The Influence Of Urban Design and Planning On Physical Activity

Authored by: Billie Giles-Corti , Sarah Foster , Mohammad Javad Koohsari , Jacinta Francis , Paula Hooper

The Routledge Handbook Of Planning For Health And Well-Being

Print publication date:  June  2015
Online publication date:  May  2015

Print ISBN: 9781138023307
eBook ISBN: 9781315728261
Adobe ISBN: 9781317542407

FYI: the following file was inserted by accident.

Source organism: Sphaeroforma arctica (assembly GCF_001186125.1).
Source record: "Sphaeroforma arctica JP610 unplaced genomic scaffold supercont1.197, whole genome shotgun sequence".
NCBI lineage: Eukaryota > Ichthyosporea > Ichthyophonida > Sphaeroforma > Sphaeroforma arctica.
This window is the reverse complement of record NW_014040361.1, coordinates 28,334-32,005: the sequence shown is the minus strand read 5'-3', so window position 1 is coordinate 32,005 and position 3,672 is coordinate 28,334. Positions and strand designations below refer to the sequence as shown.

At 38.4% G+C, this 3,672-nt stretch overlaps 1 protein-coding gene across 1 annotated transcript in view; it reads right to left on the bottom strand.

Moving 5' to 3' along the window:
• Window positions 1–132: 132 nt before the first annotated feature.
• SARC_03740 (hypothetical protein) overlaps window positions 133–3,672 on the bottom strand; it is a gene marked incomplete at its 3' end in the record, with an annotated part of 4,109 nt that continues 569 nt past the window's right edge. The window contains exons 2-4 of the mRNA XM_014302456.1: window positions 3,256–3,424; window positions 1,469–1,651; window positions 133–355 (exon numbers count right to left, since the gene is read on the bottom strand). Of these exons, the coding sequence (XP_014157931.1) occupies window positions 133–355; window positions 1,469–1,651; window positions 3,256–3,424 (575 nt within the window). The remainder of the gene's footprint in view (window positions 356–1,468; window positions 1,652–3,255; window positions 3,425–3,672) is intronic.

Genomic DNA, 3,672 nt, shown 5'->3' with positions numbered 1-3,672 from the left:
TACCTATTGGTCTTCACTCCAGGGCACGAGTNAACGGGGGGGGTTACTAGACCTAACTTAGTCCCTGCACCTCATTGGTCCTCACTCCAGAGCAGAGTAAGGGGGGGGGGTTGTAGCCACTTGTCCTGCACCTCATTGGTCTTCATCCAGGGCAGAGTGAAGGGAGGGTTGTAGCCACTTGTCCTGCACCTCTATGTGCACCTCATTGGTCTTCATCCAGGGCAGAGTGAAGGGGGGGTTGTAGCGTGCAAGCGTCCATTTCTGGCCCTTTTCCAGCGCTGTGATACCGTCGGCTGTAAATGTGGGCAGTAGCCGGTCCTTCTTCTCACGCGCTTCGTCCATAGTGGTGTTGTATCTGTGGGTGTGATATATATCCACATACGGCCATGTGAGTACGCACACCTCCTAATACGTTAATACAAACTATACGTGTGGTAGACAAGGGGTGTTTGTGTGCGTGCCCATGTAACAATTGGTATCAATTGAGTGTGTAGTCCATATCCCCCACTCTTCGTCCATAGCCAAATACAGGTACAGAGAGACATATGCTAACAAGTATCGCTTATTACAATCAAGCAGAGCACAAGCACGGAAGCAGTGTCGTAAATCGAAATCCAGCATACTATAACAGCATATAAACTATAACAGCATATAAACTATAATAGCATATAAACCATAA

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Why should urban designers and planners be concerned about creating environments to keep people active? After all, keeping people physically active is a public health priority. Physical inactivity is an independent risk factor for the major preventable chronic diseases currently crippling health systems, as well as their associated risk factors (United Nations 2011). Globally some five million people die annually because they are physically inactive (Lee et al. 2012). It is estimated that worldwide, around 60 per cent of people do insufficient physical activity to benefit their health. ‘Sufficient activity’ is defined as undertaking 30 minutes of daily moderate activity, including walking. Apart from the direct impact on chronic disease, this is important because around 20 million children (aged five and under) and 1.3 billion adults are now either overweight or obese (World Health Organization 2006). Thus, even a modest increase in the number of physically active people could produce significant societal benefits, with substantial savings to global health systems (Stephenson and Bauman 2000).

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